TAM 2012

May 31, 2012

A friend of mine has been trying to gently persuade me to go to TAM for awhile. I had initially thought it wouldn’t happen, then thought perhaps it might, and then had given up on trying to go this year, thinking 2013 might be the year I get to attend. After all, just under 6 months ago, I got to go to London in a study abroad program, thanks to a few scholarships and a lot of hard work. I thought, “I just need to work hard to save up for 2013. No big deal.”

On May 1st, I saw this post by Surly Amy on the Skepchick blog. I immediately opened up a document, copied the grant questions into it, and half-heartedly began to answer them. I left the unfinished document open on my desktop, intending to complete it, but didn’t quite get around to it. Roughly 20 days later, my friend made a post about the grant and I commented that I had thought about applying for it. She said I should go for it, and something just clicked on inside me, like, “Of course I should try for it. Trying is what I do.” I have no idea why I thought stopping was a good idea in the first place, nor do I care to explore that ridiculous avenue. In fact, just as my friend was tweeting about the grant, I had opened up my thesis prospectus to work on it and the grant app popped up in front of it: a lovely coincidence. But really, not such a coincidence, as both documents were incomplete and in desperate need of my attention.

At the moment when I opened the document, I was sitting with a group of writer friends from our local NaNoWriMo group, in a cute coffee shop in Northern Kentucky. I checked my email at some point, and had a message from my wonderfully supportive mother, who had somehow stumbled upon the grant link and sent it to me, telling me, essentially, that as “my little skeptic,” I should try for it. I laughed as I emailed her back that I was in the middle of applying for it.

As my writer friends and I chatted and wrote, and chatted and pretended to write, I completed the grant application, returned home, edited it, and emailed it. The next day, I saw this post, detailing the first 6 recipients of the grant. As I read about these women, I thought how much I would love to meet them, and be one of them. My hopes were up, but they wouldn’t be dashed if I didn’t get it, because I would still get to read about the adventures of others, and despite any jealousy that might stir up, it would still be incredibly fun to read about. And anyway, if I didn’t get it, there was always next year, and at least I had tried.

And then a little over a week later, I got the email notification that I am one of those women. I will link that post when it goes up, of course. I just completed my bio, after fretting over it a bit too excitedly. No, scratch that, exactly as enthusiastically as I have any right to be.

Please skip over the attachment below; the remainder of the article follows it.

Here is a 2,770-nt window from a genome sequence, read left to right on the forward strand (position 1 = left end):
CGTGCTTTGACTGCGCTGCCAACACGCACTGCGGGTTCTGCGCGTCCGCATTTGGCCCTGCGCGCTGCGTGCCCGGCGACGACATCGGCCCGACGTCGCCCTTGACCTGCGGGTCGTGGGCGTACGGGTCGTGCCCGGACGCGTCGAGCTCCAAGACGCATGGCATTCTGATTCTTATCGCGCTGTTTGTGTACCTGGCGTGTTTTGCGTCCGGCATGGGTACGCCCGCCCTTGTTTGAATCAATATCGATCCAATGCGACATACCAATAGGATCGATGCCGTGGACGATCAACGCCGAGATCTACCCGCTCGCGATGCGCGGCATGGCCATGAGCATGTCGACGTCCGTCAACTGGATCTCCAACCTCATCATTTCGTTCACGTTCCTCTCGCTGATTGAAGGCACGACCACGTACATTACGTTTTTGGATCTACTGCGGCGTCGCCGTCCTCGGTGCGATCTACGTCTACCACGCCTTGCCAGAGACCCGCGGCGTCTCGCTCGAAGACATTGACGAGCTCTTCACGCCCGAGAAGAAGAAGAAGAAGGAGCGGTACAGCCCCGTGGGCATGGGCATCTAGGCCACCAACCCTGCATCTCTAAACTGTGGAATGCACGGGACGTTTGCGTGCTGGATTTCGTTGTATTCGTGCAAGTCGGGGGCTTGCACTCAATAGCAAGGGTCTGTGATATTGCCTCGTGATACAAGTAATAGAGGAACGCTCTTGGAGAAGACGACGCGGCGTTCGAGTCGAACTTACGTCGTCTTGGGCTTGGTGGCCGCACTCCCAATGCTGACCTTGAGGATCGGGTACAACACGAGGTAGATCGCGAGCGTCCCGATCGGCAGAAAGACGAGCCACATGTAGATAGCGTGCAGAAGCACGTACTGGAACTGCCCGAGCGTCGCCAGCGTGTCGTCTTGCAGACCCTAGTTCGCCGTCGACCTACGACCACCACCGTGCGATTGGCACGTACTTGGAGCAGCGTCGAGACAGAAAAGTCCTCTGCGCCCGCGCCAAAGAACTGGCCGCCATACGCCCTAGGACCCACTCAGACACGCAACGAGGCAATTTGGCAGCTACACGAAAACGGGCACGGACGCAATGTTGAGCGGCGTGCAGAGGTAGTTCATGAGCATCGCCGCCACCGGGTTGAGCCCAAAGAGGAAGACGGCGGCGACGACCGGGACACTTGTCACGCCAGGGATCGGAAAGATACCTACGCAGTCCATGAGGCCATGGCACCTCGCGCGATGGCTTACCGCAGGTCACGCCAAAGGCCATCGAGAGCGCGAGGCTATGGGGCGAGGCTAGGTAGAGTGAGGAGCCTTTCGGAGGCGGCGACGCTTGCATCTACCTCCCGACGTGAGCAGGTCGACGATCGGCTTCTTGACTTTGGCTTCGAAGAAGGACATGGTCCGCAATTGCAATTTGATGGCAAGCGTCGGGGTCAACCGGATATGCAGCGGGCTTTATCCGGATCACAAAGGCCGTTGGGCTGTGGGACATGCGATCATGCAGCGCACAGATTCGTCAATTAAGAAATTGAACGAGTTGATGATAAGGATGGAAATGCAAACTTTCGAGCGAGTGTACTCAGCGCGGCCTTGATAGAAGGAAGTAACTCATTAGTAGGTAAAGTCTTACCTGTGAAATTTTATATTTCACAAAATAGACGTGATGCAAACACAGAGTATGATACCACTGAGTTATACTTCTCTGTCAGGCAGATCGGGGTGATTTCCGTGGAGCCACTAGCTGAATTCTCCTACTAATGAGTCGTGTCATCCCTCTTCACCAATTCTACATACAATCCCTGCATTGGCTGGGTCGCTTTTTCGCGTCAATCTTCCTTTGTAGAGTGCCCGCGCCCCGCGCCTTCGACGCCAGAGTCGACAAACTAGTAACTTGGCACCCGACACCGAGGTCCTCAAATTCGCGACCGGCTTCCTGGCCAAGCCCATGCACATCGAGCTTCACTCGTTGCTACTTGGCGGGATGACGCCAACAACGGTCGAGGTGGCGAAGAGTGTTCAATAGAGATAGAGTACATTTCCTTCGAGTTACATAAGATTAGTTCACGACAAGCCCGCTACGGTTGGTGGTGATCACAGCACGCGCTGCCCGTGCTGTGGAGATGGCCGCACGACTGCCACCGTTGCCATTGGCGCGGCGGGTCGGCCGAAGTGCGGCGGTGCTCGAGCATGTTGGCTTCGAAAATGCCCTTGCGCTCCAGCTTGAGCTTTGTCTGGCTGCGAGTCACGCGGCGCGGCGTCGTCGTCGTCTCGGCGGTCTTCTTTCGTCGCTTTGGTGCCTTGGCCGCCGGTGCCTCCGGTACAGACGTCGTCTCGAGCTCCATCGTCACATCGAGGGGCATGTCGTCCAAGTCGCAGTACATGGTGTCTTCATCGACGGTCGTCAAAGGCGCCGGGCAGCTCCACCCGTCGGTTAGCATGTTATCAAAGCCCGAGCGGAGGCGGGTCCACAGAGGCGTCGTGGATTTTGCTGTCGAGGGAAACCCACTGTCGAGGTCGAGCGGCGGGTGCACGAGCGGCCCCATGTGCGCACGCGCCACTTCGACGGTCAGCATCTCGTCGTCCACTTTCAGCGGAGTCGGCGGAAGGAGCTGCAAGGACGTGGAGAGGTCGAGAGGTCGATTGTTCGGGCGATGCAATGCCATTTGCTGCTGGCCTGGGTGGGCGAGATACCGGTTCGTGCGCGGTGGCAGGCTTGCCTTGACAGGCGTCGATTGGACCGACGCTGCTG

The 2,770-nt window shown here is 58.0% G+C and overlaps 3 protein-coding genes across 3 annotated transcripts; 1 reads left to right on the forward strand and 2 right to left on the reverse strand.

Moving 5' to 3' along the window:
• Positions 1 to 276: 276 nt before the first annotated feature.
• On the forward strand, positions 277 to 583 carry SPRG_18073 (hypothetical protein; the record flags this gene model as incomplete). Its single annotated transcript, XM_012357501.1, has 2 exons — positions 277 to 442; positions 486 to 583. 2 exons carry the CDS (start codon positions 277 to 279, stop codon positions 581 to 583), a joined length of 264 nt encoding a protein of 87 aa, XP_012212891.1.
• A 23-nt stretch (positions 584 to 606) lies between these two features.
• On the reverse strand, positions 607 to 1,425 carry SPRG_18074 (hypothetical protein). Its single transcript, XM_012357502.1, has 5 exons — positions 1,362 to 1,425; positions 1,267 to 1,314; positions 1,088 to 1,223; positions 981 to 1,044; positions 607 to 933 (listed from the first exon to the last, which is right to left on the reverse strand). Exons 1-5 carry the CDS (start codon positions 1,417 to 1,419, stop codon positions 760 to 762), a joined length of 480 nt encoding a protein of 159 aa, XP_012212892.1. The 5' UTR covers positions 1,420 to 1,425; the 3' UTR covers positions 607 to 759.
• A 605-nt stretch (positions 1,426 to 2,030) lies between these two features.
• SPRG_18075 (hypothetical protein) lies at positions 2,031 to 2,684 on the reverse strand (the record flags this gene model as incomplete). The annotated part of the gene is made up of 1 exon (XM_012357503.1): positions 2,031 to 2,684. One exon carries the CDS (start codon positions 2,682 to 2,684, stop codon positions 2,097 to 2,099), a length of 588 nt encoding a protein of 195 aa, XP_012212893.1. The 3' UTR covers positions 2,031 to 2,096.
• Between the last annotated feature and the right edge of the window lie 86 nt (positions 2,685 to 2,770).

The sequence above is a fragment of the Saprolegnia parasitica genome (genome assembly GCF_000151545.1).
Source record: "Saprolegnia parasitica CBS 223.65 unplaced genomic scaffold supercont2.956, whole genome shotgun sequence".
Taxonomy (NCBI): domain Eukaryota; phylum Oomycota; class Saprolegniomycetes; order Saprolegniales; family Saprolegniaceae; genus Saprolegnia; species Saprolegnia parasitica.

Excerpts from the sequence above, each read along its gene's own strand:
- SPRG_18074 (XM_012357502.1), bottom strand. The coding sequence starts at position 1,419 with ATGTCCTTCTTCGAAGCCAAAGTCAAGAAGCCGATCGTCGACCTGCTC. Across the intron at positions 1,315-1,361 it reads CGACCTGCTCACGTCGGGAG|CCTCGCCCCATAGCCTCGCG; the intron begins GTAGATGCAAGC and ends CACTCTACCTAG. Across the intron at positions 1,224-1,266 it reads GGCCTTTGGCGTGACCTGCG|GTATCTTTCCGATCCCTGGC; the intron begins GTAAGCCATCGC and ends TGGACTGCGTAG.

As I was working on my bio to send back to Surly Amy, my friend posted a gorgeous blog entry about becoming a more active member of the skeptic community. Here is her blog post: Keep Shouting.

I tweeted to her that I needed to send her the portion of my grant application where I named her as my skeptic hero. So I will post that here now, the portion of my application answering the question, “Who is/are your lady-skeptic heroes and why?”

Seelix/ Emily Finke is my number one lady-skeptic hero. I was lucky enough to meet her about 7 years ago at a NaNoWriMo meet and greet in Cincinnati. Within the same year, we both joined a group of local Firefly fans, and have been friends ever since. Emily is the one who told me about our local Skeptics group, which runs a monthly Science Café that I have attended several times. She inspires me on several levels. She is always posting fascinating links to websites that I might have missed on my own. She is the one whose advice I asked on which skeptical podcasts to listen to, and I was immediately hooked on Skeptically Speaking, I think most of all, because I felt more connected to the host since she is also female. I loved reporting back to Emily later about which podcasts I felt engaged with as a skeptic.

Watching Emily emerge from an occasional blogger (on topics typically related to science education) to a respected member of the skeptical community has been incredibly inspiring. She knows I am not much for joining the conversation on “serious topics,” preferring instead to play to the sarcastic or satirical aspect of such issues. However, having seen her emerge from her insular bubble has helped me to stop hiding behind the LOLs and figure out ways to intelligently cobble together my viewpoints without playing the role of the jester.

I consider myself immeasurably lucky to have this friendship with Emily, because my favorite skeptic lives just down the street from me. I am fairly certain that without her, I would not have found such a burgeoning and supportive online community. As of now, I am still skulking in the shadows, but I am learning how to step outside that imagined comfort zone and to interact with others. Earlier this year, I helped a young skeptic lady find out about our group. My youngest brother and I had traveled to Washington DC, to the Reason Rally in March, and his girlfriend decided to tag along. During the 9-hour road trip, I learned about her level of skepticism. She was delighted when I told her that we have a local skeptic group, and I cannot wait until I finally get a chance to take her to her first meeting. At the time, I didn’t think much more of the conversations than how it was really cool to have this in common with her. In reflection, I realize that I was advocating skepticism to another female, and that is quite an empowering feat, I think, for both of us. Honestly, I have Emily’s thoughtfulness and encouragement to thank for that.

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